The market was unable to stop hemorrhaging from a deep cut suffered Monday. The rest of the week basically amounted to a desperate attempt to stop the bleeding. Stocks rallied sharply into the close on Friday, but the Dow Jones Industrial Average still fell 1.6% for the week, while the S&P 500 shed 2.3% and the Nasdaq Composite lost 4.8%. With the congressional hearings on Enron ( ENRNQ) as a backdrop, the issue weighing on stocks this week wasn't hard to find: widespread concerns about corporate accounting. "A bull market and a strong economy hide ineptitude and aggressiveness," wrote Kent Engelke, capital markets strategist at Anderson & Strudwick in Richmond, Va. "We return to the dead-fish-in-a-barrel analogy: All the fish appear to be alive as the barrel is stirred, but the moment that stirring is stopped, the dead ones rise to the surface. The economy is slow, and yesterday's abuses are now coming home to roost." The week's most obvious fish was Tyco ( TYC), whose shares tumbled 16.2% following a seemingly never-ending barrage of news. The week began with revelations that Tyco spent billions on hundreds of acquisitions which it never disclosed. RealMoney.com's Herb Greenberg reviewed those developments last Friday and Tyco shares dropped 19% Monday after The Wall Street Journal picked up the story. Concerns about Tyco's accounting, and its announced plans to draw down its $5.9 billion credit line, were widely credited with sparking Monday's big decline. Monday's drop appeared climactic, but proved to be a prelude for more bad news for both Tyco shareholders and the market overall. On Tuesday, Tyco announced it was drawing down another $8.5 billion from its bank lines; but rather than reassuring investors of the company's financial strength, it gave them the impression of a firm in distress, and Tyco shares fell another 22.3%. The broader market losses Tuesday were modest, relative to Tyco's. But a profit warning by Ciena ( CIEN) and a bigger-than-expected loss by Sprint PCS ( PCS), plus a weaker-than-expected report on the Institute for Supply Management's nonmanufacturing index, held back the market's rebound attempt. Surely Wednesday would bring some relief both for Tyco and the broader market, thought the bulls. Tyco shares did rebound, despite the company's warning that its earnings would not meet expectations. But Tyco's reprieve and an early release of better-than-expected results at Cisco ( CSCO) failed to ameliorate investor concerns about accounting. Firms such as WorldCom ( WCOM), VeriSign ( VRSN) and Qualcomm ( QCOM) were alternately burned this week in what many are calling a "witch hunt" for accounting impropriety.
Bond Market Says What?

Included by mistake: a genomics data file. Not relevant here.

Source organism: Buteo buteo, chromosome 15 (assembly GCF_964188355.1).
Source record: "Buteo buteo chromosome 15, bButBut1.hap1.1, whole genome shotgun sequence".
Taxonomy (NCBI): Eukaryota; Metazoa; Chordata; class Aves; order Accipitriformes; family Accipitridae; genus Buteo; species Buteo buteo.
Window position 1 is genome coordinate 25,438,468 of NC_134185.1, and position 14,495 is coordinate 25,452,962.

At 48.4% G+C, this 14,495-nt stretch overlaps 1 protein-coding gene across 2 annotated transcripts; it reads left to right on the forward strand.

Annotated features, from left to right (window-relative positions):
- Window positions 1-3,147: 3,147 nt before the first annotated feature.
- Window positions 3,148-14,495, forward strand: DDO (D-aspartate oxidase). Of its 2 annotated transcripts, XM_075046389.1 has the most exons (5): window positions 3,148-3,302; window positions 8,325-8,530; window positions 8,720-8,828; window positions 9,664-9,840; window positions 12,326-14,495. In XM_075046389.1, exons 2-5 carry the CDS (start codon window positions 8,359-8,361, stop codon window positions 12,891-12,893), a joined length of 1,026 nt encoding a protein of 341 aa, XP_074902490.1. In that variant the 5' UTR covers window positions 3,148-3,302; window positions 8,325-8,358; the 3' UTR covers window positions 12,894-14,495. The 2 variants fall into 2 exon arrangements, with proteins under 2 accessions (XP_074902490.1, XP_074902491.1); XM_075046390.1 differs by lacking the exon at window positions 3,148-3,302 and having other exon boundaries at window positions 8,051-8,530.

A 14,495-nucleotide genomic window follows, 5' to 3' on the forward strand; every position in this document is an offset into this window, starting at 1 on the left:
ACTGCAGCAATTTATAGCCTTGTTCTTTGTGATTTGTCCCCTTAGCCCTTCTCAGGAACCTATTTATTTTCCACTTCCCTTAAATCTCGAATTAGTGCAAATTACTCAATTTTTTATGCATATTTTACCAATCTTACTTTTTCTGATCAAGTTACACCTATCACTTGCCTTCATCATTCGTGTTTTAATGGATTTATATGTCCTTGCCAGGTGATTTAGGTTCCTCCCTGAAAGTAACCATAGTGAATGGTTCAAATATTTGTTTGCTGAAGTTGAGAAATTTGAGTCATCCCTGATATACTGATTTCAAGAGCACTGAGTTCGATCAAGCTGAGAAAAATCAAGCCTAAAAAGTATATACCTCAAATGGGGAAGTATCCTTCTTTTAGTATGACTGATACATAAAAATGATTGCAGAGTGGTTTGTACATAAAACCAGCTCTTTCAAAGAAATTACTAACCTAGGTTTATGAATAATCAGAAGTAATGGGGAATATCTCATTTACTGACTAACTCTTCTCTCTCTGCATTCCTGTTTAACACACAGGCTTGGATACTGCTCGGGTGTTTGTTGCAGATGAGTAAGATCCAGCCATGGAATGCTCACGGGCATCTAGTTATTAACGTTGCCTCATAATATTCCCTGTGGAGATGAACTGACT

Meanwhile, Computer Associates ( CA) tumbled 13% midweek after Moody's Investors put its corporate debt under review for possible downgrade. In the wake of their failure to foresee Enron's fall, debt rating agencies appear to be taking a more proactive stance in downgrading corporate bonds. That, in turn, weighed on the shares of many firms as lower bond ratings mean higher borrowing costs for corporate America. Tyco, for example, tapped its bank credit lines after a downgrade of its short-term ratings effectively shut it out of the commercial paper market, a crucial financing vehicle for corporations. "Although Tyco was fortunate to have the ability to tap the bank credit , this is not a sign of financial health," commented Carol Levenson of Gimme Credit, an independent credit research firm. "The company lost a flexible, usually forgiving, unsecured and cheap source of funding in exchange for a source with stringent financial covenants and a fixed maturity." Separately, Marty Fridson, chief high-yield strategist at Merrill Lynch, noted that spreads between triple-B and single-A rated corporate debt expanded from 182 basis points on Feb. 1 to 203 basis points on Feb. 7. That nearly equals the entire range (24 basis points) of those spreads from the beginning of the year through Aug. 31. Such a huge move in the usually staid corporate bond market is evidence of the gyrations across financial markets, not just equities. For the bears, this was the week in which all their warnings started coming home to roost. The dollar fell in concert with equities, while Treasury bonds proved unable to benefit from the weakness in stocks. Bonds were hampered by the government's auction of $16 billion of five-year notes and $13 billion of 10-year notes, as well a challenge to Fed Chairman Alan Greenspan to tighten by Pimco's Bill Gross, who manages the $48 billion ( PTTRX) Total Return fund. Anthony Crescenzi, chief bond market strategist at Miller Tabak, argued the weakness in bonds prior to Friday was "evidence of the dearth of anxiety that exists in the bond market over issues related to corporate governance." Because bonds are more institutionally driven than stocks, he argued "the signals coming from the bond market are significant and suggest that the anxieties in the financial markets are likely to dissipate." Those anxieties certainly dissipated Friday afternoon. But institutions driving the bond market better hope they don't resume, because some might find themselves in dire straits if the week's overriding trends re-emerge anytime soon. Noting that gold and related shares were one of the few bright spots this week (and again on Friday), the hardcore skeptics contend that bonds and the dollar are becoming victims of the same crisis of confidence in U.S. institutions that is weighing on stocks.